Gov. Dunleavy’s budget seems to say we don’t care about much. Is he right?

By Valerie Buckendorf and Alison Arians, Great Alaska Schools

A state budget isn’t just a collection of numbers; it should be a statement saying exactly what we – Alaskans – care about. The one that Governor Dunleavy just released seems to say that we don’t care about much. Is he right?

As lifelong Alaskans raised and educated in communities and schools across the state, we don’t believe him.

We were raised in Alaska and went kindergarten through high school in Anchorage. Others in our leadership circle attended schools in Yakutat, Wrangell, Sand Point, Fairbanks, and Juneau. These schools prepared us for the workforce, college, and beyond. We, like many of you, stayed here or returned to Alaska with that education in hand; enthusiastically repaying the investment Alaska’s schools made in our lives and futures.

Under Governor Dunleavy’s proposal, Yakutat’s budget would be reduced by 21% ($227,000) next year. How many positions will be lost at the school, and what is the impact in a small, close-knit community of 600 people? In Wrangell, they can expect a 20% cut or the loss of $839,000 in annual funding to that school district. Sand Point is part of the Aleutian East District, which would lose more than a million dollars, or 22% of its total budget. Both Fairbanks and Anchorage are facing 24% cuts and expected to lose $26 and $77 million dollars respectively. One estimate suggests Fairbanks schools could lose 260 teachers and Anchorage schools could lose a whopping 1200 positions.

To look at how all school districts around the state would be impacted by the Dunleavy cuts, here is a tool we created with preliminary numbers out from the Legislative Finance Division.

It’s somehow become a laugh line in other parts of the world to say, “it takes a village to raise a child;” but here in Alaska entire villages have indeed helped raise us. In part, that’s because schools are at the heart of our villages and communities. Alaska’s schools gave us a top-notch education while hosting community gatherings from celebrations to memorials; offering music festivals and performances from bands, orchestras, and choirs; shaping young athletes – some who became professional, some even Olympians; and home growing our state’s future leaders through student governments, Boys & Girls State, Drama, Debate and Forensics, and Junior Achievement. These programs and the community’s strong support for them allowed us as students to explore and develop our talents and skills and become educated, contributing members of society. We want those same opportunities for our children and future generations.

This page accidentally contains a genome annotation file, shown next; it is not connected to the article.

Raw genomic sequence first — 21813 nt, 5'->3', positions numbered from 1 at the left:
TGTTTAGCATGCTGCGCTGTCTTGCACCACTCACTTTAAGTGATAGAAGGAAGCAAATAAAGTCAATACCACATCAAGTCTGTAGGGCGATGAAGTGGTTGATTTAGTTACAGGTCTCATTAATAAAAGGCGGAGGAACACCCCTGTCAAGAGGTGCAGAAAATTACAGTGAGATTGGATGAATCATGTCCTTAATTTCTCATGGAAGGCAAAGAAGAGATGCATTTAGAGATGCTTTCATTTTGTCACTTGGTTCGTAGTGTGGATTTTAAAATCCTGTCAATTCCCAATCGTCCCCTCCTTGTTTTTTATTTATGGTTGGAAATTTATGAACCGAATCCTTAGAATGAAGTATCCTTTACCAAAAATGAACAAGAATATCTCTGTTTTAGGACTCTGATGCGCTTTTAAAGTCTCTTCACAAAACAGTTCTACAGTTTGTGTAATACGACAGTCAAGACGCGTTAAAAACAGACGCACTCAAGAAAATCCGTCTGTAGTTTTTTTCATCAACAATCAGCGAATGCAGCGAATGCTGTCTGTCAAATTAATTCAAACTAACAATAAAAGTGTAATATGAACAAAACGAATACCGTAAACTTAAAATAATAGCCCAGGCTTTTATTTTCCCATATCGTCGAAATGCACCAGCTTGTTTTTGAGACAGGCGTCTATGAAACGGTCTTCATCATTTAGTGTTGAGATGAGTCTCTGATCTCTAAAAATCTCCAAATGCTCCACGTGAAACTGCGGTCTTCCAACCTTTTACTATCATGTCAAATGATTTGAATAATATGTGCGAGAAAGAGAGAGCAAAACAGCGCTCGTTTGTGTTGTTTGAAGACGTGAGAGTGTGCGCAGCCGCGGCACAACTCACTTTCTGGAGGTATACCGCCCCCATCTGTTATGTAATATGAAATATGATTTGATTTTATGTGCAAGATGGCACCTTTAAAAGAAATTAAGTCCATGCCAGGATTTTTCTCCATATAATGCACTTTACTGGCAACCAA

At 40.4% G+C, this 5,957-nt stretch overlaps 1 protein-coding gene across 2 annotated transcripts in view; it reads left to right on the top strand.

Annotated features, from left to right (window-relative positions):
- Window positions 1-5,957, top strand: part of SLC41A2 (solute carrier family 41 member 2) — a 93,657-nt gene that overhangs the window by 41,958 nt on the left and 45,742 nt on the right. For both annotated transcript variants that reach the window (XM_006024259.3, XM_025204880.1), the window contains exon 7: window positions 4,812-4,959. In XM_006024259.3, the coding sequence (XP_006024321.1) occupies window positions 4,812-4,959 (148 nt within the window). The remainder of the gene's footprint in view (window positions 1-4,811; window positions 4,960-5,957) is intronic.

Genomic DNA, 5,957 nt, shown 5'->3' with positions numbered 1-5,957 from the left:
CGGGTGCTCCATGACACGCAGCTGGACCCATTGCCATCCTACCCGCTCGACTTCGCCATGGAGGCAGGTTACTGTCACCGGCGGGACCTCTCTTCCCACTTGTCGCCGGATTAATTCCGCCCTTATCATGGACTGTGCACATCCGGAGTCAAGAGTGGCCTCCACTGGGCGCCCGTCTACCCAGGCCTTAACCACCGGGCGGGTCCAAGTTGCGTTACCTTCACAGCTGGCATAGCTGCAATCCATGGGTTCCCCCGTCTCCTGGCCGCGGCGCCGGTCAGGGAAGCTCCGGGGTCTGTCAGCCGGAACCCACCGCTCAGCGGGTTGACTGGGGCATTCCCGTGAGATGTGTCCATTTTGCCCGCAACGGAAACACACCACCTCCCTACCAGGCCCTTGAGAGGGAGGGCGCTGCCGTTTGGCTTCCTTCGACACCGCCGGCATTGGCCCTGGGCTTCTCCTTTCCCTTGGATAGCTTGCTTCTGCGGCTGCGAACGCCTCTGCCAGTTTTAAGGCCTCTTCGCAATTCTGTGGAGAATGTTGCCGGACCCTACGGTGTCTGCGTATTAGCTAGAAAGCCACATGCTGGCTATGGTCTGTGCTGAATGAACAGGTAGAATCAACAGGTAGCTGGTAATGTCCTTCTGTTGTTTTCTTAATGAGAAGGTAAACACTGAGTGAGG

The Dunleavy cuts to education aren’t happening in isolation. Beyond the devastating impacts that $848 million in cuts proposed to the Department of Health and Social Services would have, cuts to transportation systems between communities will have repercussions for our schools as well. The Alaska State Ferry connects many of our communities and carries students to and from school-related events. This beloved lifeline between communities is on the chopping block expecting its own 70% cut. We need a budget that reflects the priorities Alaskans have always valued: a strong sense of community and a North to the Future vision which will keep our state an attractive place to call home for generations to come.

We are here to champion public schools – out of respect for those who provided us with an excellent public education, for our children who deserve the same, and for our communities to remain strongly knit together. Governor Dunleavy’s budget suggests that these things are not important. We find that unacceptable, and we are fighting for something better.

We know that school board members see our schools, students, teachers and all who support the pursuit of education, as more than numbers. Like you, we know that the value of our schools can’t be described in numbers alone. Public education is not a business and students are not products. We need to change that dialogue. Funding for public education is an investment and when done well, yields truly invaluable returns. Public education’s challenges are complex and their solutions will be too. We reject Governor Dunleavy’s thoughtless, oversimplified approach to the state budget and call on the legislature to be smarter, more compassionate, courageous and truer to the Alaskan spirit we know and love.

We believe in the power of personal stories to illustrate both problems and answers. In the coming months, Great Alaska Schools will be sharing short stories and quotes about the value of all of Alaska’s public schools. We invite you as leaders in your communities to help us with that. On social media, tag Great Alaska Schools Anchorage with a story on Facebook, or tweet and post stories under the hashtag #GreatAlaskaSchools. You can also email or text us stories to: We will pass them on in hopes that your story might inspire someone else to share one of their own.

Now, more than ever, we are going to need each other to help show the critical ways that public schools prepare, protect and unify communities throughout Alaska.

– Val Buckendorf & Alison Arians

# # #

The views expressed here are the writer’s and are not necessarily endorsed by the Association of Alaska School Boards. AASB welcomes diverse perspectives and civil discourse. To submit a Guest Column for consideration, see our Guest Column Guidelines and email your 400-1000 word submission HERE.